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Should Red Wings make a push for Ilya Kovalchuk?

With the NHL season officially over, we now are in the speculation season when everyone attempts to determine where free agents will sign and what trades will be made at the draft.

Early Tuesday morning, TSN insider Darren Dreger tweeted something that caught my eye.

That’s right, the same Detroit Red Wings that have been touting the youth movement ever since the season ended are pushing for a 35-year-old winger who hasn’t been in the NHL since 2013.

Just two months ago, Red Wings general manager Ken Holland said:

“Obviously very disappointing season. The theme going forward is the future, it’s rebuild, it’s young kids. But young kids put into the lineup when they are ready to play at this level. I believe that you need to have some veterans on the club that are good role models. We’ve got those.”

So, they’ve got the veterans who will be good role models, why do they need Ilya Kovalchuk?

The Red Wings aren’t anywhere close to competing for a Stanley Cup, and according to KHL assistant coach Dmitri Yushkevich, Kovalchuk is coming to the NHL to win a Stanley Cup, via The Athletic’s Craig Custance (paywall).

So, it doesn’t make sense from Kovalchuk’s standpoint, but as Custance notes, the Red Wings could sign him looking to trade him to a contender at the deadline. This makes sense for Kovalchuk, as he can determine which teams have the best chance at making a run and give the Red Wings a trade list as part of his contract.

However, Custance also notes he wants to be part of a winning team from the start, not a rental that comes in at the end of the season to lift a program over the top. If that is the case, signing with Detroit makes no sense for him; he could simply sign with a team this summer he thinks gives him the best chance to win.

Also, in order to sign Kovalchuk, the Red Wings probably would have to dedicate at least $5 million and maybe even as much as $6 million. With five restricted free agents — and possibly re-signing Mike Green, which also is a bad idea — they don’t have a lot of wiggle room.

It’s no secret the Red Wings have quite the logjam at defense, and it’s not much better on offense. Assuming the Red Wings don’t re-sign David Booth and sign all of their restricted free agents (Dylan Larkin, Andreas Athanasiou, Tyler Bertuzzi, Martin Frk and Anthony Mantha), that gives Detroit 12 forwards with Michael Rasmussen, Evgeny Svechnikov and Dominic Turgeon still in the fray to make the team out of training camp.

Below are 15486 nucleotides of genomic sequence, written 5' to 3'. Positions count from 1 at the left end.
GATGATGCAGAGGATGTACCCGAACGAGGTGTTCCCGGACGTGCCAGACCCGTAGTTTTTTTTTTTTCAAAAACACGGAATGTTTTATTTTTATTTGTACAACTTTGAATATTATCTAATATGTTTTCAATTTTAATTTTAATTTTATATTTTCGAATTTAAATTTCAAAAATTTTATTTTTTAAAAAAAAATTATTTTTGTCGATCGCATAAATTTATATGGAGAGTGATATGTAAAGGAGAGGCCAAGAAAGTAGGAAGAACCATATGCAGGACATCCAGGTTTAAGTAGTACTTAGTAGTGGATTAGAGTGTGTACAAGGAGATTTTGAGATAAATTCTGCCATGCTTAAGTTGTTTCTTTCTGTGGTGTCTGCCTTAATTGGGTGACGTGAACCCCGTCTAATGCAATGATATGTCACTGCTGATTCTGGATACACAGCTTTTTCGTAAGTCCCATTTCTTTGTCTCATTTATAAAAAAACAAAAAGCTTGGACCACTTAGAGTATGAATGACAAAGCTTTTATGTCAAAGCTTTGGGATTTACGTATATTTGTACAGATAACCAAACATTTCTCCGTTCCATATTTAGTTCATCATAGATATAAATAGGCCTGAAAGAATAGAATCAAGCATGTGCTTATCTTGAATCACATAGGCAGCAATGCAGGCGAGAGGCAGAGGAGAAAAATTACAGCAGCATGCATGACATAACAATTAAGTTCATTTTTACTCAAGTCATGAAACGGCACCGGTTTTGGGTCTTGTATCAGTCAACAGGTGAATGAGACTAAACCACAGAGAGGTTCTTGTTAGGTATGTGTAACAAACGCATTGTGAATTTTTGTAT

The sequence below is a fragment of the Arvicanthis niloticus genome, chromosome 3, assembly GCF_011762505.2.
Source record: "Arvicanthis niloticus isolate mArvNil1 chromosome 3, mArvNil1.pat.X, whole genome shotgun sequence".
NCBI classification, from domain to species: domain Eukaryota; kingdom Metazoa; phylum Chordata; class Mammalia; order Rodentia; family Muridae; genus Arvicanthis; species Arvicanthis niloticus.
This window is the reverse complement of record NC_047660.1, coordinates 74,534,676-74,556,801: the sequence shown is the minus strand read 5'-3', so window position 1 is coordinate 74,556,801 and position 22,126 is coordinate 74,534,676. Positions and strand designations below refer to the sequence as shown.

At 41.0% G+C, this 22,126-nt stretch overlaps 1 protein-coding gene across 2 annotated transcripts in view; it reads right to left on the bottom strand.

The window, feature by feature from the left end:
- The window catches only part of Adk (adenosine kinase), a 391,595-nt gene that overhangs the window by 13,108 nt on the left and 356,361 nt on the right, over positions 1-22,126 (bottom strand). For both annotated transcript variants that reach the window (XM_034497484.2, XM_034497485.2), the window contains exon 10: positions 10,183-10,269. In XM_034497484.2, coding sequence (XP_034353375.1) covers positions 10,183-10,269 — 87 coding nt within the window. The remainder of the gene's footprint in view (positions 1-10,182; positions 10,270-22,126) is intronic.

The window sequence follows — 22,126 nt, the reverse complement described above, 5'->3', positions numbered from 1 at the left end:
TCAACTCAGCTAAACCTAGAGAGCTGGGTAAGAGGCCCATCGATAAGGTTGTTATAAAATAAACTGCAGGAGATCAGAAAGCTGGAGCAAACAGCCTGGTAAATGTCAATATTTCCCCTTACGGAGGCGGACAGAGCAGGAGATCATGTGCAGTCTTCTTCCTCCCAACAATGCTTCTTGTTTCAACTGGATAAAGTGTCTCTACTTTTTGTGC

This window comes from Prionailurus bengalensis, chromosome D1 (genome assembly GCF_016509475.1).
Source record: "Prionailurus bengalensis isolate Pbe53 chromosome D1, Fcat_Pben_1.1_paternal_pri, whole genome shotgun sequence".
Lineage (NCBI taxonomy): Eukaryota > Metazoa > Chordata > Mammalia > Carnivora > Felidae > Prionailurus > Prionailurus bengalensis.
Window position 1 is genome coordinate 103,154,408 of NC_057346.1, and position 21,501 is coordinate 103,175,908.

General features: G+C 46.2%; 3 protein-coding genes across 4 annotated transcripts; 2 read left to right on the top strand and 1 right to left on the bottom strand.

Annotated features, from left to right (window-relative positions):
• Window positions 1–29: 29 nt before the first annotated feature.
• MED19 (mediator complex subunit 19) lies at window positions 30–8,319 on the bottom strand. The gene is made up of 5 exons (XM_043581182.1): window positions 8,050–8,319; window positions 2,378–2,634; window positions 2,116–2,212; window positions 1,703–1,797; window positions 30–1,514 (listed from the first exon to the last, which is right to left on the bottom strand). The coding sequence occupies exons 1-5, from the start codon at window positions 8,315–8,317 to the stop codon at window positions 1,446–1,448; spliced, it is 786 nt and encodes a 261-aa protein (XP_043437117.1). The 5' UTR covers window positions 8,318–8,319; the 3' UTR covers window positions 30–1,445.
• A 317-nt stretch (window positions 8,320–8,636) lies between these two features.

Do you really want Kovalchuk taking up one of those roster spots and stunting the development of one or more of their prospects? Sticking veterans in the lineup over young prospects is how the Red Wings got into the situation they are in now. Granted, they were trading for veterans in order to make a playoff push, but now that the playoffs are a longshot, they need to embrace the rebuild, like the Toronto Maple Leafs did, and give the young prospects more playing time and responsibility.

Of course, the Red Wings could make a trade to free up a roster spot. Athanasiou’s name has been thrown around, but knowing Holland’s trade history, it’s not a guarantee.

Another thing to consider is how will he perform after being away from the NHL for the past five seasons? Sure, he’s been producing at a more than point-per-game pace in the KHL, but success in the KHL doesn’t necessarily mean success in the NHL, especially for someone approaching 40.

Kovalchuk scored 31 goals last season over 53 games, which according to Rob Vollman’s translation factors, would put him around 38 goals in the NHL.

Any team would welcome 38 goals from a 35-year-old, but these are translations, not projections. There are a lot of other factors these translations do not consider, including age, team, usage, random variation, etc.

So, while signing a player like Kovalchuk would be sexy and get fans excited for the upcoming season, Detroit needs to stay away from him and embrace the youth movement.


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